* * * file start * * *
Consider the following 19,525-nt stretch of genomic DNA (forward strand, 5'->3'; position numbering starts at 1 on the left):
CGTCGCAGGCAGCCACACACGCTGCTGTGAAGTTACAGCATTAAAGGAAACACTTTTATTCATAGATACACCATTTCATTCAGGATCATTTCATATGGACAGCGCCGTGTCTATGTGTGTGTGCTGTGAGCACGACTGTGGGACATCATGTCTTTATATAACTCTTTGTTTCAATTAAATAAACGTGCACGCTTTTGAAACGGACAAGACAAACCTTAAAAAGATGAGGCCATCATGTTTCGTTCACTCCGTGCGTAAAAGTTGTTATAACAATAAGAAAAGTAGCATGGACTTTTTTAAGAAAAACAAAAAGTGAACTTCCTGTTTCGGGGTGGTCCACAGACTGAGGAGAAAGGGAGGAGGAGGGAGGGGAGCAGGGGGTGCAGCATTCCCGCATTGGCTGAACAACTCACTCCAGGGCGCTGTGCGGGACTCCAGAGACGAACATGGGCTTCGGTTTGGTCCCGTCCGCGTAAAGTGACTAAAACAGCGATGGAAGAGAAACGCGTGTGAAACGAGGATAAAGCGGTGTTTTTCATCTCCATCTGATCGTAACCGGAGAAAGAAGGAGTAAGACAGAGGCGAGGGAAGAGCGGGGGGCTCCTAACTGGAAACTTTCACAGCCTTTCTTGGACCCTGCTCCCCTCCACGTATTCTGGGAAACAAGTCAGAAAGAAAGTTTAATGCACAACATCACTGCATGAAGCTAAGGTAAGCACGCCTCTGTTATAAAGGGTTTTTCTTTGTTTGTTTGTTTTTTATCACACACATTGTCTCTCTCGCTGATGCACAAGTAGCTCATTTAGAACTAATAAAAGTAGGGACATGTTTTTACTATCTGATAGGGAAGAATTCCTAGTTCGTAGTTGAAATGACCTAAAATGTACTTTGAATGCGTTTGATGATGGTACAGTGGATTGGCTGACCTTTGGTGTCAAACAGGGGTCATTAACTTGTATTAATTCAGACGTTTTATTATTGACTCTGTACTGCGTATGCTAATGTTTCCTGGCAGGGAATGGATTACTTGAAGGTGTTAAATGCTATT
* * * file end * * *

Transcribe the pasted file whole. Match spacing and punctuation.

Consider the following 19,525-nt stretch of genomic DNA (forward strand, 5'->3'; position numbering starts at 1 on the left):
CGTCGCAGGCAGCCACACACGCTGCTGTGAAGTTACAGCATTAAAGGAAACACTTTTATTCATAGATACACCATTTCATTCAGGATCATTTCATATGGACAGCGCCGTGTCTATGTGTGTGTGCTGTGAGCACGACTGTGGGACATCATGTCTTTATATAACTCTTTGTTTCAATTAAATAAACGTGCACGCTTTTGAAACGGACAAGACAAACCTTAAAAAGATGAGGCCATCATGTTTCGTTCACTCCGTGCGTAAAAGTTGTTATAACAATAAGAAAAGTAGCATGGACTTTTTTAAGAAAAACAAAAAGTGAACTTCCTGTTTCGGGGTGGTCCACAGACTGAGGAGAAAGGGAGGAGGAGGGAGGGGAGCAGGGGGTGCAGCATTCCCGCATTGGCTGAACAACTCACTCCAGGGCGCTGTGCGGGACTCCAGAGACGAACATGGGCTTCGGTTTGGTCCCGTCCGCGTAAAGTGACTAAAACAGCGATGGAAGAGAAACGCGTGTGAAACGAGGATAAAGCGGTGTTTTTCATCTCCATCTGATCGTAACCGGAGAAAGAAGGAGTAAGACAGAGGCGAGGGAAGAGCGGGGGGCTCCTAACTGGAAACTTTCACAGCCTTTCTTGGACCCTGCTCCCCTCCACGTATTCTGGGAAACAAGTCAGAAAGAAAGTTTAATGCACAACATCACTGCATGAAGCTAAGGTAAGCACGCCTCTGTTATAAAGGGTTTTTCTTTGTTTGTTTGTTTTTTATCACACACATTGTCTCTCTCGCTGATGCACAAGTAGCTCATTTAGAACTAATAAAAGTAGGGACATGTTTTTACTATCTGATAGGGAAGAATTCCTAGTTCGTAGTTGAAATGACCTAAAATGTACTTTGAATGCGTTTGATGATGGTACAGTGGATTGGCTGACCTTTGGTGTCAAACAGGGGTCATTAACTTGTATTAATTCAGACGTTTTATTATTGACTCTGTACTGCGTATGCTAATGTTTCCTGGCAGGGAATGGATTACTTGAAGGTGTTAAATGCTATT